18Then Judah stepped up to him and said, “O my lord, let your servant please speak a word in my lord’s ears, and do not be angry with your servant; for you are like Pharaoh himself. 19My lord asked his servants, saying, ‘Have you a father or a brother?’ 20And we said to my lord, ‘We have a father, an old man, and a young brother, the child of his old age. His brother is dead; he alone is left of his mother’s children, and his father loves him.’21Then you said to your servants, ‘Bring him down to me, so that I may set my eyes on him.’ 22We said to my lord, ‘The boy cannot leave his father, for if he should leave his father, his father would die.’ 23Then you said to your servants, ‘Unless your youngest brother comes down with you, you shall see my face no more.’ 24When we went back to your servant my father we told him the words of my lord. 25And when our father said, ‘Go again, buy us a little food,’ 26we said, ‘We cannot go down. Only if our youngest brother goes with us, will we go down; for we cannot see the man’s face unless our youngest brother is with us.’ 27Then your servant my father said to us, ‘You know that my wife bore me two sons; 28one left me, and I said, Surely he has been torn to pieces; and I have never seen him since. 29If you take this one also from me, and harm comes to him, you will bring down my gray hairs in sorrow to Sheol.’ 30Now therefore, when I come to your servant my father and the boy is not with us, then, as his life is bound up in the boy’s life, 31when he sees that the boy is not with us, he will die; and your servants will bring down the gray hairs of your servant our father with sorrow to Sheol. 32For your servant became surety for the boy to my father, saying, ‘If I do not bring him back to you, then I will bear the blame in the sight of my father all my life.’ 33Now therefore, please let your servant remain as a slave to my lord in place of the boy; and let the boy go back with his brothers. 34For how can I go back to my father if the boy is not with me? I fear to see the suffering that would come upon my father.”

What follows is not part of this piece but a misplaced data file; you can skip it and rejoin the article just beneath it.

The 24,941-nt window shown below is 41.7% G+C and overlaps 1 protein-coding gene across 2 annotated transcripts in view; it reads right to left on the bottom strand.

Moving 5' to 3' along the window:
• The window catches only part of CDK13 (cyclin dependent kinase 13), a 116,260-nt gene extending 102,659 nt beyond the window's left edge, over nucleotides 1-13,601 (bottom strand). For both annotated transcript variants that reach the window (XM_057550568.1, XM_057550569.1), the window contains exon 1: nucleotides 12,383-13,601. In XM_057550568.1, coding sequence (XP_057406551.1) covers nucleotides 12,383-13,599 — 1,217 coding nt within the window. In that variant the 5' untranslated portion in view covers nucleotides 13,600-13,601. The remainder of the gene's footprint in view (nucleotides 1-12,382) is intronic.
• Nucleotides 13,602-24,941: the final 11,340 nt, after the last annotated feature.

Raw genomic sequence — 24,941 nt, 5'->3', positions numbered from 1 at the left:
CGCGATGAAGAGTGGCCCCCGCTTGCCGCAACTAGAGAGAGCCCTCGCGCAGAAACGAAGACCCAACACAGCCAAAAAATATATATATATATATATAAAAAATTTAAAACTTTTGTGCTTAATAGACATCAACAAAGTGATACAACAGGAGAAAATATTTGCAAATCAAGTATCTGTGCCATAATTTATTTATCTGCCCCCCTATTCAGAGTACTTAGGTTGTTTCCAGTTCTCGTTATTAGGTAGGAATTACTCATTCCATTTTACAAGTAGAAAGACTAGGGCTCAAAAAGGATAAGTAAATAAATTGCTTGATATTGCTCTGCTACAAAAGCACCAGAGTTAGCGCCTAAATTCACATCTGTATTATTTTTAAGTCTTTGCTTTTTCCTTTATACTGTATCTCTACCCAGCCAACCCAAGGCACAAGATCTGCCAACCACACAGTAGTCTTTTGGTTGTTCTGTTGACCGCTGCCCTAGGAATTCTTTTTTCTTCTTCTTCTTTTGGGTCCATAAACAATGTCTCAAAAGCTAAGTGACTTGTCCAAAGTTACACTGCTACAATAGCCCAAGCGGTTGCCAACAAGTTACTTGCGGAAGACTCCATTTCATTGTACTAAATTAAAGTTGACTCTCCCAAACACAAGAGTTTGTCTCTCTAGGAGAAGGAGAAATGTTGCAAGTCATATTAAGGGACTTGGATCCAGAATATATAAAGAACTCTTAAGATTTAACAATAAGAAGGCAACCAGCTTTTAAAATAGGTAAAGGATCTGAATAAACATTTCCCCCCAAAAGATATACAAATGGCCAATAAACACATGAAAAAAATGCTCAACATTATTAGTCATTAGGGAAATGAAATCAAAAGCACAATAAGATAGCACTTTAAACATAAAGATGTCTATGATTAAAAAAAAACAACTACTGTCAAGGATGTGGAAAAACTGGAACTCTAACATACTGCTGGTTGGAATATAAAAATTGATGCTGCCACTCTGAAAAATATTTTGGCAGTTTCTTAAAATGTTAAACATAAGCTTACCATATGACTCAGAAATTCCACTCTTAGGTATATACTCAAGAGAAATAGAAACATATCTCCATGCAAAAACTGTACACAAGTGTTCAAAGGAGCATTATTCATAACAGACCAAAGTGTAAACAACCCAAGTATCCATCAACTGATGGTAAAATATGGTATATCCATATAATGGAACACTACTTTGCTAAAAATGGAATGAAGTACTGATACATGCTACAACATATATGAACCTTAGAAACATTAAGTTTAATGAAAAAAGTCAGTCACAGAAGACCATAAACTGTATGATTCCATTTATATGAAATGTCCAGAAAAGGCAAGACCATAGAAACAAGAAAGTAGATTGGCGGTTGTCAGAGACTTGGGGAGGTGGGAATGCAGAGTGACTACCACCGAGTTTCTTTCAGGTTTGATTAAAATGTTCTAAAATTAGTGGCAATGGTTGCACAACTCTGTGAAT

You’ve gotta hand it to Judah, speaking to Joseph the way that he did took some chutzpah. He acknowledges that this man is practically Pharaoh in terms of his power and his ability to affect whether or not Judah and his brother lived or died. He knew that his words might be falling on deaf ears or worse, that his words might provoke this powerful Egyptian to even greater wrath. Still Judah, stands up and presents his case despite his trembling hands and knocking knees. Judah could not bear the thought of seeing his father’s face absent his brother’s company. He knew that Jacob would die of grief and he couldn’t bear that burden. So he spoke plainly of what he wanted and what he needed to happen, knowing that this could go badly in a hurry. This was an act of courage.
Speaking our daily needs and our daily truths may not seem the act of bravery that we see in Judah, and yet how often are we terrified to speak aloud the things we need from life, less known the things we want.
Today, my therapist and I spoke of a continuing narrative that has haunted me since I was a child: my needs are a burden to others. I can make due on my own. If I speak my needs, I will be seen as needy. It’s better to go along with what others want and not rock the boat.
These are pretty standard middle child narratives. They’re also pretty standard abuse narratives. The best way to keep from being noticed is to not have needs. Like so much of my make-up, this is survival thinking that has outlived its usefulness.
It may not always feel like a matter of life and death, but it is important for us to speak what we need, because it communicates to others, and most importantly to ourselves, that our needs are valid. We may speak our needs with trembling voices, but it needs to be done. And like Judah, we can’t control how people will respond to hearing our needs, but that doesn’t negate the fact that they need to be heard. I confess my timidity throughout my life in articulating my needs, especially to those who love me and care about my well being. I pray for the courage to be honest with myself and others about my places of deprivation.